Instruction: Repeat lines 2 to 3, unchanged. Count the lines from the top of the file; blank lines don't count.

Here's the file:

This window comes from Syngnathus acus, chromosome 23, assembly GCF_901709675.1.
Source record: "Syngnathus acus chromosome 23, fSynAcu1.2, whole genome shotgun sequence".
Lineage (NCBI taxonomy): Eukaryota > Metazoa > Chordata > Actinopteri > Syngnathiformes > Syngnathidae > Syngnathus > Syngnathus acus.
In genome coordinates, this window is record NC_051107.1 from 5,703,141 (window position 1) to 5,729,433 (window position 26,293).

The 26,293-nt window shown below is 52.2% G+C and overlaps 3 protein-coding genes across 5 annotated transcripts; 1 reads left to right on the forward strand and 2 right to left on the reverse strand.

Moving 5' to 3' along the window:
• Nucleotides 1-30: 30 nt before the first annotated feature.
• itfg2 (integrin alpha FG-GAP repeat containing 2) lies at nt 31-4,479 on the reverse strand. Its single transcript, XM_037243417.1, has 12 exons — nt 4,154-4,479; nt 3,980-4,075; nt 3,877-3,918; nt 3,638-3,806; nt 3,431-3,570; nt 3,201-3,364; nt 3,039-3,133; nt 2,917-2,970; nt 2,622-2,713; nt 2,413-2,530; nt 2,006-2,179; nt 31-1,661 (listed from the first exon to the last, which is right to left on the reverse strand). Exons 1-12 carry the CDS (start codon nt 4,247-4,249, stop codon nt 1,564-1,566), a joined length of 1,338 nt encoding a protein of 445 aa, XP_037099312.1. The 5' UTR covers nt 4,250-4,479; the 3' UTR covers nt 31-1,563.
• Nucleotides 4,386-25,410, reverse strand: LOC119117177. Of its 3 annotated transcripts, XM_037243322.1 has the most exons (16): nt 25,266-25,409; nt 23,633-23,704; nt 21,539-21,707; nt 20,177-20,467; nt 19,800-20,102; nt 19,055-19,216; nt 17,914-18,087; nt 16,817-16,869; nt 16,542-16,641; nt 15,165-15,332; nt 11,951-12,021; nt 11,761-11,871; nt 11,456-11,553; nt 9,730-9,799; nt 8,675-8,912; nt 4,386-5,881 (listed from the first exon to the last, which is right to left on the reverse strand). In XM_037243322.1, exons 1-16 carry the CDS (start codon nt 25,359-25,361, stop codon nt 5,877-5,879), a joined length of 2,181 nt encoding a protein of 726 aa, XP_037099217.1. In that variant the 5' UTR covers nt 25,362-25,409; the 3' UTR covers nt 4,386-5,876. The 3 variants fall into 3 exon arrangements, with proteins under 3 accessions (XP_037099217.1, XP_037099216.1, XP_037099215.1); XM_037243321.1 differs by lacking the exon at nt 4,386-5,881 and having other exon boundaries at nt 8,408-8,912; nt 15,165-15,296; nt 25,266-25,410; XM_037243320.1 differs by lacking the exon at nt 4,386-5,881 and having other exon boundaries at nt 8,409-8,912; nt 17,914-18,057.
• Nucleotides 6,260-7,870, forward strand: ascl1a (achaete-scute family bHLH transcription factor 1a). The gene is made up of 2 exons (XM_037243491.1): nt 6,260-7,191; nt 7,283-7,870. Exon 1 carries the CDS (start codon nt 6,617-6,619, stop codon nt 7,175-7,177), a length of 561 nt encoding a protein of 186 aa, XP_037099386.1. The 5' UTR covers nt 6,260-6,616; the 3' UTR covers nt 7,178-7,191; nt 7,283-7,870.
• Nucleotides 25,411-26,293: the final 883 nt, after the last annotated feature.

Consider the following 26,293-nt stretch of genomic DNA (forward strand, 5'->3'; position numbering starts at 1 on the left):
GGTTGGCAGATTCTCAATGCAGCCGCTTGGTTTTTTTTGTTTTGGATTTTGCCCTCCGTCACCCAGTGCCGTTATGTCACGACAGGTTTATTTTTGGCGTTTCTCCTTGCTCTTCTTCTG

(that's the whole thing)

Source record: "Syngnathus acus chromosome 23, fSynAcu1.2, whole genome shotgun sequence".
Lineage (NCBI taxonomy): Eukaryota > Metazoa > Chordata > Actinopteri > Syngnathiformes > Syngnathidae > Syngnathus > Syngnathus acus.